Make a list of expenses – To construct a realistic budget start by making a list of potential expenses. Besides estimating the basics such as text books and dormitory activities, a comprehensive list should include clothing and shoes, toiletries, haircuts, laundry and dry cleaning, cell phone and credit card bills, weekend entertainment, transportation and parking, snacks, meals not covered by your college meal plan and a general catch-all miscellaneous category.

Learn the features of your checking account – A checking account includes a wide range of features that provide both flexibility and convenience for making deposits and withdrawals, transferring money and reviewing transactions. Online and mobile banking allow you to manage your money any time and any place so you can transfer money, check balances, pay bills and set up alerts – even if it’s from the library at 2 o’clock in the morning!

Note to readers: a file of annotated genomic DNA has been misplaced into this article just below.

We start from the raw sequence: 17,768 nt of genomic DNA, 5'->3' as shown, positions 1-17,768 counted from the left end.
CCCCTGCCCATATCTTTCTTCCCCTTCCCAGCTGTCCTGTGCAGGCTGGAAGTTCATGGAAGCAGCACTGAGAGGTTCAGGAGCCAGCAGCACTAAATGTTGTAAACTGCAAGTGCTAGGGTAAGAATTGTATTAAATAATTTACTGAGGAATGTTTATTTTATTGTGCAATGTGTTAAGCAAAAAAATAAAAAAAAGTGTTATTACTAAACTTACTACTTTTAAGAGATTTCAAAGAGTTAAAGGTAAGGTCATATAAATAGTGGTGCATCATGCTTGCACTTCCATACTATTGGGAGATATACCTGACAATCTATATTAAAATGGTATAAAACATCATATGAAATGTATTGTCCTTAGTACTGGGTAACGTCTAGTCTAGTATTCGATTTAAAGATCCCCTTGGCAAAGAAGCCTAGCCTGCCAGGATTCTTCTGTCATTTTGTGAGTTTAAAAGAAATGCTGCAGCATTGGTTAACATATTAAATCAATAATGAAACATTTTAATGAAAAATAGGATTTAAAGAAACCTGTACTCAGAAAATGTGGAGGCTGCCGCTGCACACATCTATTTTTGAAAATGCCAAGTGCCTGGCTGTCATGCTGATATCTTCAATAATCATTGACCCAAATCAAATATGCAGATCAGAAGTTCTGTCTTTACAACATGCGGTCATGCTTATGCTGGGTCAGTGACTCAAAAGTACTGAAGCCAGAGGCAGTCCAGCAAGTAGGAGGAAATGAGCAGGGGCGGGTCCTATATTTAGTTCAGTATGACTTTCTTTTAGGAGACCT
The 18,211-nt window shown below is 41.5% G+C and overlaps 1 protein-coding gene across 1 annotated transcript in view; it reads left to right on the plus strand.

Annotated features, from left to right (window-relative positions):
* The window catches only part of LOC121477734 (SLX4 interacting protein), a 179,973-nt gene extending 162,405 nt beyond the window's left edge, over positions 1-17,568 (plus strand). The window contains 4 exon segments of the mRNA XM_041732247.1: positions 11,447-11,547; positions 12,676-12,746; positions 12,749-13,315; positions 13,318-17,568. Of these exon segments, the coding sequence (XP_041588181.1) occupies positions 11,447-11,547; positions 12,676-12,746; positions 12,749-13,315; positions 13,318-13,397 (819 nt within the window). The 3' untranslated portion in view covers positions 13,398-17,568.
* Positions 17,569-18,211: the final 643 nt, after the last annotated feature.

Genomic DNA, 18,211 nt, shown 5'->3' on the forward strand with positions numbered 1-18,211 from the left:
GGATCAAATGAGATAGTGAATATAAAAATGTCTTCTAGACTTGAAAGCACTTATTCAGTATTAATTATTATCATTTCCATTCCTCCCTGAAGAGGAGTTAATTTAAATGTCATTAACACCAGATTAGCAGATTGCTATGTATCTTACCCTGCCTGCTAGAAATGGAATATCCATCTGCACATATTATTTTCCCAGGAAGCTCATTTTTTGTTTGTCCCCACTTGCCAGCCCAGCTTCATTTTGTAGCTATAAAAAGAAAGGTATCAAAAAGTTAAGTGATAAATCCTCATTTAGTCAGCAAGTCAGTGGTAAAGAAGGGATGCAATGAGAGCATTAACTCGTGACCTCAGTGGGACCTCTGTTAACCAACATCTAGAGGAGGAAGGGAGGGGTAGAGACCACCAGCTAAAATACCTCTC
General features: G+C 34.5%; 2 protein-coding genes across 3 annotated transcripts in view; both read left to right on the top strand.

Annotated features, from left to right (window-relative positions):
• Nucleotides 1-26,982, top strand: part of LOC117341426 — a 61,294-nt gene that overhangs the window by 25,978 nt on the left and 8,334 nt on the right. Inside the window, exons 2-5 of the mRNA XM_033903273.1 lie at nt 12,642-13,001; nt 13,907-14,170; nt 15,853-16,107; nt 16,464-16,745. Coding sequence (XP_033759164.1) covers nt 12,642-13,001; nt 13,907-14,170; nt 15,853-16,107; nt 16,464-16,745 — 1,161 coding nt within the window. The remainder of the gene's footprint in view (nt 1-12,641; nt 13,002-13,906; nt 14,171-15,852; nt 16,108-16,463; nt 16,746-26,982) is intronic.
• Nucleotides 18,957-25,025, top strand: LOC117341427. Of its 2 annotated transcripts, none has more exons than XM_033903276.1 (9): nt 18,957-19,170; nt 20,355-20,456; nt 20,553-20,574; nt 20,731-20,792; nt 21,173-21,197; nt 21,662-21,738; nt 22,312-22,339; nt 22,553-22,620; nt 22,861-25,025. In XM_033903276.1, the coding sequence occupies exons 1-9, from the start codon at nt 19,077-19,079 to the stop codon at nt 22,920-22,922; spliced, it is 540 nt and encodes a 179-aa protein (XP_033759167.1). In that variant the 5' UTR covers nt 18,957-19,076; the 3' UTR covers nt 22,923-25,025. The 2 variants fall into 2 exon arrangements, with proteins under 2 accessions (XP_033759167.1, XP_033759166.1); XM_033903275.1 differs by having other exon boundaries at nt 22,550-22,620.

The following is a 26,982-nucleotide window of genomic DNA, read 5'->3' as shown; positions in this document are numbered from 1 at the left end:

Little things add up – One of the easiest ways to overspend is to lose track of how much you are spending. "Small" expenses such as weekend entertainment, snacks and impulse purchases can add up quickly, leaving you short of money for the things you need to buy. Understand the difference between what you want and what you need and use the register that comes with your checkbook to keep track of your withdrawals and deposits. This will help you manage your money and also avoid paying fees for an overdrawn account.

Set up direct deposit – If you have a job, be sure to have your pay electronically deposited into your checking account. Because there are no paychecks to be taken to the bank and your money is immediately available, direct deposit will save you time and simplify recordkeeping. You will need to provide your employer with your bank routing and checking account numbers, which is information you can easily obtain from your bank. Some employers may need additional information such as a voided check, so be sure to ask what information they need.